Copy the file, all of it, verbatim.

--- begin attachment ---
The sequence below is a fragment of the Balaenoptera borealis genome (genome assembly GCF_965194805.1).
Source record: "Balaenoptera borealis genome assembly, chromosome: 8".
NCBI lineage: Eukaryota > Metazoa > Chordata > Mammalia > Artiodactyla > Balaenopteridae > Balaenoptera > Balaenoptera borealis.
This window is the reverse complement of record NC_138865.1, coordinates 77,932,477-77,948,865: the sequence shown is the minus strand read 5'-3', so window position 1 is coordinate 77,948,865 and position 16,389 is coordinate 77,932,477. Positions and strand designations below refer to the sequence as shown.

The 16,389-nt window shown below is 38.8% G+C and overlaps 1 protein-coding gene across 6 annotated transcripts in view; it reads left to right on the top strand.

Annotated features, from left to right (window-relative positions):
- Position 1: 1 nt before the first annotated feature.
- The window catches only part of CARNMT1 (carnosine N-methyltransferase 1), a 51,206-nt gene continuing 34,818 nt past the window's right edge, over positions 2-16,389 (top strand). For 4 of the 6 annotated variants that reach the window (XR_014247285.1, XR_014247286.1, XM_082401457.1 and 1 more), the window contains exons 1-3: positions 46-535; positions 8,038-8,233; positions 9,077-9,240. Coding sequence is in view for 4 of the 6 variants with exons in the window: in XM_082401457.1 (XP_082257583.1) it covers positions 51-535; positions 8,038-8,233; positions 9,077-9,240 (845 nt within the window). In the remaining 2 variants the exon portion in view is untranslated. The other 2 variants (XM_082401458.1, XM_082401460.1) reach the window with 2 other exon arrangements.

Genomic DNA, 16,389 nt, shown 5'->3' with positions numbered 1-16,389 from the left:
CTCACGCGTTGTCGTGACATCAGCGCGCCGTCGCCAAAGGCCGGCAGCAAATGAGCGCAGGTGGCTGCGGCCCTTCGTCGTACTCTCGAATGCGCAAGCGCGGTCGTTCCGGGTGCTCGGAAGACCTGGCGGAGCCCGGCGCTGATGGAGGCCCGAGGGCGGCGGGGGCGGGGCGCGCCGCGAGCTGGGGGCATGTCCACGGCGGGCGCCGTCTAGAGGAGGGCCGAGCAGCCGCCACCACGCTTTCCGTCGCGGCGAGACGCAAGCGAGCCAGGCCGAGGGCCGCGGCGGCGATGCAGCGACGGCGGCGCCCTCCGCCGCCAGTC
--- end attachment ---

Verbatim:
The sequence below is a fragment of the Balaenoptera borealis genome (genome assembly GCF_965194805.1).
Source record: "Balaenoptera borealis genome assembly, chromosome: 8".
NCBI lineage: Eukaryota > Metazoa > Chordata > Mammalia > Artiodactyla > Balaenopteridae > Balaenoptera > Balaenoptera borealis.
This window is the reverse complement of record NC_138865.1, coordinates 77,932,477-77,948,865: the sequence shown is the minus strand read 5'-3', so window position 1 is coordinate 77,948,865 and position 16,389 is coordinate 77,932,477. Positions and strand designations below refer to the sequence as shown.

The 16,389-nt window shown below is 38.8% G+C and overlaps 1 protein-coding gene across 6 annotated transcripts in view; it reads left to right on the top strand.

Annotated features, from left to right (window-relative positions):
- Position 1: 1 nt before the first annotated feature.
- The window catches only part of CARNMT1 (carnosine N-methyltransferase 1), a 51,206-nt gene continuing 34,818 nt past the window's right edge, over positions 2-16,389 (top strand). For 4 of the 6 annotated variants that reach the window (XR_014247285.1, XR_014247286.1, XM_082401457.1 and 1 more), the window contains exons 1-3: positions 46-535; positions 8,038-8,233; positions 9,077-9,240. Coding sequence is in view for 4 of the 6 variants with exons in the window: in XM_082401457.1 (XP_082257583.1) it covers positions 51-535; positions 8,038-8,233; positions 9,077-9,240 (845 nt within the window). In the remaining 2 variants the exon portion in view is untranslated. The other 2 variants (XM_082401458.1, XM_082401460.1) reach the window with 2 other exon arrangements.

Genomic DNA, 16,389 nt, shown 5'->3' with positions numbered 1-16,389 from the left:
CTCACGCGTTGTCGTGACATCAGCGCGCCGTCGCCAAAGGCCGGCAGCAAATGAGCGCAGGTGGCTGCGGCCCTTCGTCGTACTCTCGAATGCGCAAGCGCGGTCGTTCCGGGTGCTCGGAAGACCTGGCGGAGCCCGGCGCTGATGGAGGCCCGAGGGCGGCGGGGGCGGGGCGCGCCGCGAGCTGGGGGCATGTCCACGGCGGGCGCCGTCTAGAGGAGGGCCGAGCAGCCGCCACCACGCTTTCCGTCGCGGCGAGACGCAAGCGAGCCAGGCCGAGGGCCGCGGCGGCGATGCAGCGACGGCGGCGCCCTCCGCCGCCAGTC